So what do we here at the world’s most dangerous food blog (about Des Moines) think that the list should have included? First off, it should be a POSITIVE list that doesn’t read like an elementary report card that says “Your kid will never learn, they are hopeless and you should just give up for there is no hope for change.” Maybe after blah blah blah years said food reviewist could find at least three things to miss about Our Fair City and those whom bring you publicly consumed food? Here are three-ish things that, after our NEARLY THREE YEARS of writing about the DD, we would expect to see in a list written by her, if she wasn’t being a constant “negative nancy.” (btw, just because your job title includes the word “critic,” it doesn’t preclude you from making positive statements) So here it is, the….
Three-ish Things We Feel The Datebook Diner Should Miss About DSM Dining
(if she wasn’t being such a negative-pants)
- The growing of French cuisine in Des Moines. Back when DD started out in Des Moines there were very few choices for French dining. Over the years French has come and French has gone, but our current state of French Dining in the city of the monks finds us a plethora of French-based restaurants. Bistro Montage, Django, Tartine, La Mie, Baru 66…these are all places that should bring joy to a Francophile’s heart.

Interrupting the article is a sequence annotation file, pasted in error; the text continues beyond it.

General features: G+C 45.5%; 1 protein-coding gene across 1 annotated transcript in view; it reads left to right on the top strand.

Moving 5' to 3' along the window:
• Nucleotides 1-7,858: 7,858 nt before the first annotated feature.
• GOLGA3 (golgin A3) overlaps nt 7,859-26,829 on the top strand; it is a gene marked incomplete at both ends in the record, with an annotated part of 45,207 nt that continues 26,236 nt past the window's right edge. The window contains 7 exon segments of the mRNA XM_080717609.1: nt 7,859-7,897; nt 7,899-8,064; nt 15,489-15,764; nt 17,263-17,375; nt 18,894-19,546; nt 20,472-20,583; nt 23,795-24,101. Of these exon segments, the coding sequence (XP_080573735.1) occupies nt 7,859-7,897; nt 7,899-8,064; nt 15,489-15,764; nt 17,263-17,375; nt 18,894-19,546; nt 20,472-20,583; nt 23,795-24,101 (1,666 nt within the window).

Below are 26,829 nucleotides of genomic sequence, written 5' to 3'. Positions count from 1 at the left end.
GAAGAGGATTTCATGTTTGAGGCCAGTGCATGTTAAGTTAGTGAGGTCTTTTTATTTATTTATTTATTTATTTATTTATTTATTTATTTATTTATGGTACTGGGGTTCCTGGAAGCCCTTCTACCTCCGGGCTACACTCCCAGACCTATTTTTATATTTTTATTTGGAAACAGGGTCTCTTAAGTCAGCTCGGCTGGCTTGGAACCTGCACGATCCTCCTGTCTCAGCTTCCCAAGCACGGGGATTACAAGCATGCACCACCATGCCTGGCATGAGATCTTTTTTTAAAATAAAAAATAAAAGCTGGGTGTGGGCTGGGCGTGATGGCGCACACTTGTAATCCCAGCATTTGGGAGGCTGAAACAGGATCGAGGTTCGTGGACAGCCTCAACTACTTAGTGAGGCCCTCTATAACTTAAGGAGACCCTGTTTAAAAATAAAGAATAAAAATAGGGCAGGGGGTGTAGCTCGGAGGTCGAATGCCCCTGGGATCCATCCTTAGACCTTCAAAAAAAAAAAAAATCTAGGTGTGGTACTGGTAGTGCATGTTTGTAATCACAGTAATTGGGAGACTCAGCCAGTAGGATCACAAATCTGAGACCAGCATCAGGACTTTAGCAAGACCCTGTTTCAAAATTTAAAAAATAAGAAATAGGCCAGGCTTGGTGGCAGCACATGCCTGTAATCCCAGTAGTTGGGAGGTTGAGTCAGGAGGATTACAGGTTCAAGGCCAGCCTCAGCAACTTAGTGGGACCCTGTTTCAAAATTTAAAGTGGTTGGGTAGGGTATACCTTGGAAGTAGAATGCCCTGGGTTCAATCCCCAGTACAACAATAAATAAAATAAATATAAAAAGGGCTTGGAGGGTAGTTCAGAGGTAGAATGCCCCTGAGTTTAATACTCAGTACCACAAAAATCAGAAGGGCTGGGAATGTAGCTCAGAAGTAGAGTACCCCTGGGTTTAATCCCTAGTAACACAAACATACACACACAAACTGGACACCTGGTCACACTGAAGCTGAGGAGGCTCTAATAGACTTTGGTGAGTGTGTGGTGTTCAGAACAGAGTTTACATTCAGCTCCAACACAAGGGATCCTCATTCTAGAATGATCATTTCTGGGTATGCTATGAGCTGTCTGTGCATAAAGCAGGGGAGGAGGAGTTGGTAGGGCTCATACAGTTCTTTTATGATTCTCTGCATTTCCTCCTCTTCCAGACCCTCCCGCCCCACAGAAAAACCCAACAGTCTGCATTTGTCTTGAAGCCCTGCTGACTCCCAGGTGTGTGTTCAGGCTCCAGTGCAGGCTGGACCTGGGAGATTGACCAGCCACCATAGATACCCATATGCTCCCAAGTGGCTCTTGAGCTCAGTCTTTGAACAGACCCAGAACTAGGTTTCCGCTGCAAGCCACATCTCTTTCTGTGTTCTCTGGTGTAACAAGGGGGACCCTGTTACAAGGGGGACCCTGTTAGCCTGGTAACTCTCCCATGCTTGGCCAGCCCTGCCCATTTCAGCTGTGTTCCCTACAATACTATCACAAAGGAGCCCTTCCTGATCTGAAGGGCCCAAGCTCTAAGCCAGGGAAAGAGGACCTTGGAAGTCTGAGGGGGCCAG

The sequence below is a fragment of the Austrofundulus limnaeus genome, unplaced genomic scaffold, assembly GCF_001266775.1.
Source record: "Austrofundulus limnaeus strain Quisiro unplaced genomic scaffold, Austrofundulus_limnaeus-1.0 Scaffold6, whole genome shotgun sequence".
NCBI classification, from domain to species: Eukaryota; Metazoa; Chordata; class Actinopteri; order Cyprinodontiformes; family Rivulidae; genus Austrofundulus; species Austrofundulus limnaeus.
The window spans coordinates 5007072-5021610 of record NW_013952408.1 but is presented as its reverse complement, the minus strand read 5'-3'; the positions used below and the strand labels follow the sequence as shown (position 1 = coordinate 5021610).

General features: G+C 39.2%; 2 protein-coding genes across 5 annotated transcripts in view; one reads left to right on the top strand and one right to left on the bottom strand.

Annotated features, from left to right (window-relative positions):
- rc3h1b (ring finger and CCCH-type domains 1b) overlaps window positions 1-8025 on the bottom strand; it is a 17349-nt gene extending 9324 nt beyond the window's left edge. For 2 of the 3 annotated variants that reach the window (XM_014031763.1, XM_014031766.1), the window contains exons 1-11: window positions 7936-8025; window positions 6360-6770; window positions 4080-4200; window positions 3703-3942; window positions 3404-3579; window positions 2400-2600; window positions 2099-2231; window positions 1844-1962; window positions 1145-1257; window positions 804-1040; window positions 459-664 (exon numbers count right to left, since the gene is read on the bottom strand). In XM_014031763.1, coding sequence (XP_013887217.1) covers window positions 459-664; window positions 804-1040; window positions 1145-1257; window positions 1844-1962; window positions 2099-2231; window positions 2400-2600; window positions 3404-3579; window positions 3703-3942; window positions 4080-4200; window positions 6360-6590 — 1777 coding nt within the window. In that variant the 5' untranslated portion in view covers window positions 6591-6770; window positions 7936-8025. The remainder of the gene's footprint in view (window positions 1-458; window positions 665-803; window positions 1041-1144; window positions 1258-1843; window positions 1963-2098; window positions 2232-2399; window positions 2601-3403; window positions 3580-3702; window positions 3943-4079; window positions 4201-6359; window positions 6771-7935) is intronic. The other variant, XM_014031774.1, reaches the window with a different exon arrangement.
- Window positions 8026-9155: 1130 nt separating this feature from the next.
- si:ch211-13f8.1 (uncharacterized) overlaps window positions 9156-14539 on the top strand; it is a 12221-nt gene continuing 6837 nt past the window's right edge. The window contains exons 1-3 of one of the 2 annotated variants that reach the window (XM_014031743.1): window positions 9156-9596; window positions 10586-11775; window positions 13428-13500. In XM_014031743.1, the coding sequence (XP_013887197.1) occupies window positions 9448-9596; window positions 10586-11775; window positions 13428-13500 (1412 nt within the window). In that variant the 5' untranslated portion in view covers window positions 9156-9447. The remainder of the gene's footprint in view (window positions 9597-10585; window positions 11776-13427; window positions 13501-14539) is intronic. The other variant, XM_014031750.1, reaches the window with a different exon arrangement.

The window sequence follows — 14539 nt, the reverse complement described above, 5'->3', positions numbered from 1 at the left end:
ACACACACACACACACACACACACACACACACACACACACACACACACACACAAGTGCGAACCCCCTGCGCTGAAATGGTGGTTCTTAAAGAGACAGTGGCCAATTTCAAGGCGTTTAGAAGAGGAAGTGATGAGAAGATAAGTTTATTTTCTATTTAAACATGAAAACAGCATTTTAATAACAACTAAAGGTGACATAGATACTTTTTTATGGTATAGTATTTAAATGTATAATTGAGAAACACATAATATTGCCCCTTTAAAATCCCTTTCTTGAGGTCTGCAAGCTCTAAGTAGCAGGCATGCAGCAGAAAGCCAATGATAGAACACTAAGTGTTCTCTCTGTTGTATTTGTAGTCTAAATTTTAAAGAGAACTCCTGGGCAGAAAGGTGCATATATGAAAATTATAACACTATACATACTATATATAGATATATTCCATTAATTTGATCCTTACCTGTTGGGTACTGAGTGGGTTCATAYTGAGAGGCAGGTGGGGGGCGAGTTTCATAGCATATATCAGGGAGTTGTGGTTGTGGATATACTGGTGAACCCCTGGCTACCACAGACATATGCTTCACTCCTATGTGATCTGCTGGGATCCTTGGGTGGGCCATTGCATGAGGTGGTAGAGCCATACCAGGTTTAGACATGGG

- The Farmers’ Markets. The Farmer’s Market isn’t a wholly French concept, but it is French enough for a Francophile to come enjoy. On Saturday mornings you can walk through the market, sample prepared foods, buy fresh baked breads and locally grown produce and meats, and see some of our more ambitious Chefs of des Moines chatting with local farmers and picking out the freshest goods for their menus. It is my understanding that the DD never really liked the Farmers Market (at least the Down town iteration) and kept visits to a minimum. The Farmers Market is the life of our Dining Scene during the summer…but maybe now that her job isn’t reviewing food she will stop down more often.